A weekly compilation from Aetna of health care-related developments in Washington, D.C. and state legislatures across the country.
Week of October 12, 2015
A new analysis published by The Commonwealth Fund found that the United States continues to spend far more on health care than other high-income nations, driven by greater use of medical technology and higher prices. More frequent doctor visits and hospital admissions were not factors. In fact, with only four per year, Americans had fewer physician visits than residents of other developed countries. Americans also experienced poorer results on several key health outcomes measures.
President Obama on Wednesday signed the Protecting Affordable Coverage for Employees Act into law. Widely supported by Democrats and Republicans, the bipartisan “fix” to the Affordable Care Act (ACA) allows states to determine whether or not to expand the small group health insurance market to firms with between 51 and 100 employees.
Senator Ron Wyden (D-OR) has released a bill meant to prevent a potential Medicare premium spike of up to 52 percent for one-third of Medicare beneficiaries. The ranking member of the Senate Finance Committee is just one of many lawmakers—including House Minority Leader Nancy Pelosi (D-CA)—pursuing a fix to the coming Medicare Part B rate spike.
The Centers for Medicare and Medicaid Services (CMS) is pushing ahead with the third stage of rulemaking on meaningful use, an Electronic Health Records (EHR) incentive program.
Top pharmaceutical executives expressed their concerns over the Trans-Pacific Partnership (TPP) trade deal during a meeting at the White House with President Obama. Focused on the lack of 12-year monopoly protections for biologic medicines, the industry has spoken out against the trade pact.
ARIZONA: Governor Doug Ducey has announced the appointment of former Speaker of the House Andy Tobin as director of the Department of Insurance. Since January, Mr. Tobin has served as director of the state Department of Weights and Measures. Tobin’s appointment is effective October 12 and is subject to confirmation by the Senate.
CALIFORNIA: Medi-Cal spent $93 million on Sovaldi in 2014, representing 2 percent of the state Medicaid program’s total prescription drug spending. According to a study in the New England Journal of Medicine, Medicaid programs nationwide spent more than $1.3 billion for the hepatitis C drug last year. The only state to spend more in total dollars than California was New York.
DISTRICT of COLUMBIA: Legislation that would cap copayments for specialty pharmacy drugs will be heard at a District Council public hearing on October 28. Introduced by Councilmember Mary Cheh earlier in the year, the measure had been dormant for most of the session.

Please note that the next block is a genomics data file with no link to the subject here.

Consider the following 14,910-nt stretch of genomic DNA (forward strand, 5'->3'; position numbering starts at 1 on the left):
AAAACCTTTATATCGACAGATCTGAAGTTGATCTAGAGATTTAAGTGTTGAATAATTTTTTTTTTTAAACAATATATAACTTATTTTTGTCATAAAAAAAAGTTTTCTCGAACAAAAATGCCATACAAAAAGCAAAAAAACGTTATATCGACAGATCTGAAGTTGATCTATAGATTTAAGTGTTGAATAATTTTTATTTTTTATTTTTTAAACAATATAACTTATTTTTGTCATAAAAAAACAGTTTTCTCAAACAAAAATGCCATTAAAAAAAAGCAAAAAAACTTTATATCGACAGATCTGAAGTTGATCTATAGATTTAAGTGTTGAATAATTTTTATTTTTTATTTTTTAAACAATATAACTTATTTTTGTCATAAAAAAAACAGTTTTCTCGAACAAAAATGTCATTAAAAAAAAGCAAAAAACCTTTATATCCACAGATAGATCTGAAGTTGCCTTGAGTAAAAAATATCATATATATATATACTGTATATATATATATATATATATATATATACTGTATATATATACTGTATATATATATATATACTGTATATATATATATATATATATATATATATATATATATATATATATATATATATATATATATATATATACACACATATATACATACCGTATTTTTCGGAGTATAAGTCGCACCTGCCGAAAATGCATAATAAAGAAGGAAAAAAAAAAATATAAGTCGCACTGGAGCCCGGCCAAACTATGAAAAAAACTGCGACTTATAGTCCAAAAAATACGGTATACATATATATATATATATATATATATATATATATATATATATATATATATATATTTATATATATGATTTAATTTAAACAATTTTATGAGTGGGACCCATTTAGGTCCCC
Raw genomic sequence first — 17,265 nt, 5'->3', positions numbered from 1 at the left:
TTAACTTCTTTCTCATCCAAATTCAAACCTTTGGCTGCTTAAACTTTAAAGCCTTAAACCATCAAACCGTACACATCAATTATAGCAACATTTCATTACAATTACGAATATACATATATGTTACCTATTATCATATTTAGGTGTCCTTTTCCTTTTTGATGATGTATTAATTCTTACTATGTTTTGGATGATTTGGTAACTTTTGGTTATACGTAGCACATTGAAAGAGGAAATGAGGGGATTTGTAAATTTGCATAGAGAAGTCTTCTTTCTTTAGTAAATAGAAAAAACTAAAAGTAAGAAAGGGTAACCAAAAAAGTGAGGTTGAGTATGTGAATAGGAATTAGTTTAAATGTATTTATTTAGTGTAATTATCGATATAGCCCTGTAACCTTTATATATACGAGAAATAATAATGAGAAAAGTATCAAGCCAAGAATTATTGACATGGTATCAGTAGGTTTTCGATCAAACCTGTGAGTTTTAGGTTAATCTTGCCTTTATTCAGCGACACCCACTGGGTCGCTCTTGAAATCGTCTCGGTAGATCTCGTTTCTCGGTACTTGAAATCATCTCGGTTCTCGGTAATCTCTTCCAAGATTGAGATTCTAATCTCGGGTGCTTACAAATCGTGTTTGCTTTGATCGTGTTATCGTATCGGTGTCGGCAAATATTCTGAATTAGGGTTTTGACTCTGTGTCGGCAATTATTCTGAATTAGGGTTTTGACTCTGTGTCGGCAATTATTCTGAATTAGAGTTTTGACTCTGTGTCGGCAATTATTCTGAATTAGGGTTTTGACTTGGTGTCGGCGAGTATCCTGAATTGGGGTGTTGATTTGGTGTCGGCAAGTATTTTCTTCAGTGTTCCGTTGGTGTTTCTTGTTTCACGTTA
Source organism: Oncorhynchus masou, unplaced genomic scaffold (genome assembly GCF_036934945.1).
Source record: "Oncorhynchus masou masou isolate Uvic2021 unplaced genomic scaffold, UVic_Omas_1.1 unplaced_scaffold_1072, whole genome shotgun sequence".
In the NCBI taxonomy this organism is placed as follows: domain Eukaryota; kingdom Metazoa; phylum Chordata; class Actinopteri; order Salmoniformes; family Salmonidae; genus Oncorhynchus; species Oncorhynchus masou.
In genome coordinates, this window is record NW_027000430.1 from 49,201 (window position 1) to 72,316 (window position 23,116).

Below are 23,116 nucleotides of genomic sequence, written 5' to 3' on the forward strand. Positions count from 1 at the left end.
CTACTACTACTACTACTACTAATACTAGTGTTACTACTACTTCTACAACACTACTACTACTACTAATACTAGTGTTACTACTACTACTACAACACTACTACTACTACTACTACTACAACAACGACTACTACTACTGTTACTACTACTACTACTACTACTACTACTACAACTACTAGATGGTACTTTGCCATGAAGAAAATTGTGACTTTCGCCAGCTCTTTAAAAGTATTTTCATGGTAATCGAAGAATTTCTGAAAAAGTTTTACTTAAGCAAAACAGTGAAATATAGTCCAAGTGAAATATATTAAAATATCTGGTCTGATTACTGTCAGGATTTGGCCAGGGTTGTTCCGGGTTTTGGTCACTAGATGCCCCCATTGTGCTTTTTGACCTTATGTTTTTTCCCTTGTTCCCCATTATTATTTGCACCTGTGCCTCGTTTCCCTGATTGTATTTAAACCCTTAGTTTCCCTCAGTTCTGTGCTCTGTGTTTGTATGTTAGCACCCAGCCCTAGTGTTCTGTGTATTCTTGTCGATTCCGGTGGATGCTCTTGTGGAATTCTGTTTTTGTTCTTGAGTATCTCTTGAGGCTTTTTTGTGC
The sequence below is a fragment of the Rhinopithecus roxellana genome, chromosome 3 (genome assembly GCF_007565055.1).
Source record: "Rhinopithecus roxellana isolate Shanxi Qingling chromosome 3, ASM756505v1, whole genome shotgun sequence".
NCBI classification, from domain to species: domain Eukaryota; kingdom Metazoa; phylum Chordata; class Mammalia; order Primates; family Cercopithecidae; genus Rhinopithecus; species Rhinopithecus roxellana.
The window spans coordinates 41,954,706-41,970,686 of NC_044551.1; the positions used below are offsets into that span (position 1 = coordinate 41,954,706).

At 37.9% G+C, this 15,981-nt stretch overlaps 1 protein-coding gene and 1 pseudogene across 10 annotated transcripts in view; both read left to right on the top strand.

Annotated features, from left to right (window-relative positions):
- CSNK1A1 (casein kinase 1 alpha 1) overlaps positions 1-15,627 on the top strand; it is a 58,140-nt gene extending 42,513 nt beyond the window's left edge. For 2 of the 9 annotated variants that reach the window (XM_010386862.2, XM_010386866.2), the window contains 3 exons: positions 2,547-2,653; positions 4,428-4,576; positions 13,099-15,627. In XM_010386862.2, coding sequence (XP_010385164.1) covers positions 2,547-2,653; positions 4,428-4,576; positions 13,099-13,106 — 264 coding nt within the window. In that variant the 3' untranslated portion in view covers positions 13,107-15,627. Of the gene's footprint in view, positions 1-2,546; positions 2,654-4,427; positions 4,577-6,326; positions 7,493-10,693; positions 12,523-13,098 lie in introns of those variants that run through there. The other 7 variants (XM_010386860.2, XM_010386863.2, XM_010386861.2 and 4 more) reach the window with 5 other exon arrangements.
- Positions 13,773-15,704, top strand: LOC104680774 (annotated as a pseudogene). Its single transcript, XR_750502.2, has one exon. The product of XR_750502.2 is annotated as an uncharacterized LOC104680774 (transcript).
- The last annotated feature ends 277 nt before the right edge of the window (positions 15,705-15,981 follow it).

GEORGIA: The state Senate study committee held its first hearing on “surprise billing” with consumers describing cases of financial hardship caused by surprise balance billing. Representatives of the state medical association, hospital association, AHIP and employers also testified. In its testimony, AHIP referenced its recent report which found a pattern of average billed charges submitted by out-of-network providers that far exceeded Medicare reimbursement for the same service.
NEW HAMPSHIRE: The Insurance Department will host its annual public hearing on health care costs and payment systems on November 6, 2015, with a focus on data and information available in 2014. The health insurance consulting firm Gorman Actuarial will discuss its major findings from the 2014 data submitted by health insurance companies in New Hampshire.
TEXAS: Texas has submitted a five-year extension application for its Healthcare Transformation and Quality Improvement Program (1115 Waiver), which allocates funds to the state’s hospitals and providers through an uncompensated care pool and a Delivery System Reform Incentive Payment (DSRIP) program. The extension application requests $35 billion in uncompensated care funding, almost twice the amount provided under the current waiver and $15 billion ($3.1 billion per year) to continue the DSRIP program at its 2015-2016 demonstration year funding level.
UTAH: The legislature’s Health Reform Task Force held its first public hearing on a newly proposed Medicaid expansion plan, Utah Access Plus. There was general agreement that the state needs to expand Medicaid. However, most of the critical testimony came from providers who will be taxed to help pay for the expansion. Both individual physicians, whose license fee would increase by $700 annually, and hospital groups, whose tax liability would have no hard cap, opposed the proposed financial structure. The health insurance industry would also be taxed to raise roughly $4 million under the plan.
Health Reform Connection
The Health Section
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